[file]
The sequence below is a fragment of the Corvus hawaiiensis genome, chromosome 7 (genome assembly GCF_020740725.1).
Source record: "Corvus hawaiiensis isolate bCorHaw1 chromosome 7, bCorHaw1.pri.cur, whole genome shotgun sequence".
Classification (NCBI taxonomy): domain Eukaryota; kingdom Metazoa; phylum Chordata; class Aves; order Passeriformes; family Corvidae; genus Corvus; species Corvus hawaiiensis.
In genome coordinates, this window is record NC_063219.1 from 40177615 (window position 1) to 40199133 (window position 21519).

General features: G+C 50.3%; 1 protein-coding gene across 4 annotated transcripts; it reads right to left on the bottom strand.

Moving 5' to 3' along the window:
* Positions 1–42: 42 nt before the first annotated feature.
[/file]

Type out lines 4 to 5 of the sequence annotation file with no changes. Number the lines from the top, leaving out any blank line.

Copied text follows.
In genome coordinates, this window is record NC_063219.1 from 40177615 (window position 1) to 40199133 (window position 21519).

General features: G+C 50.3%; 1 protein-coding gene across 4 annotated transcripts; it reads right to left on the bottom strand.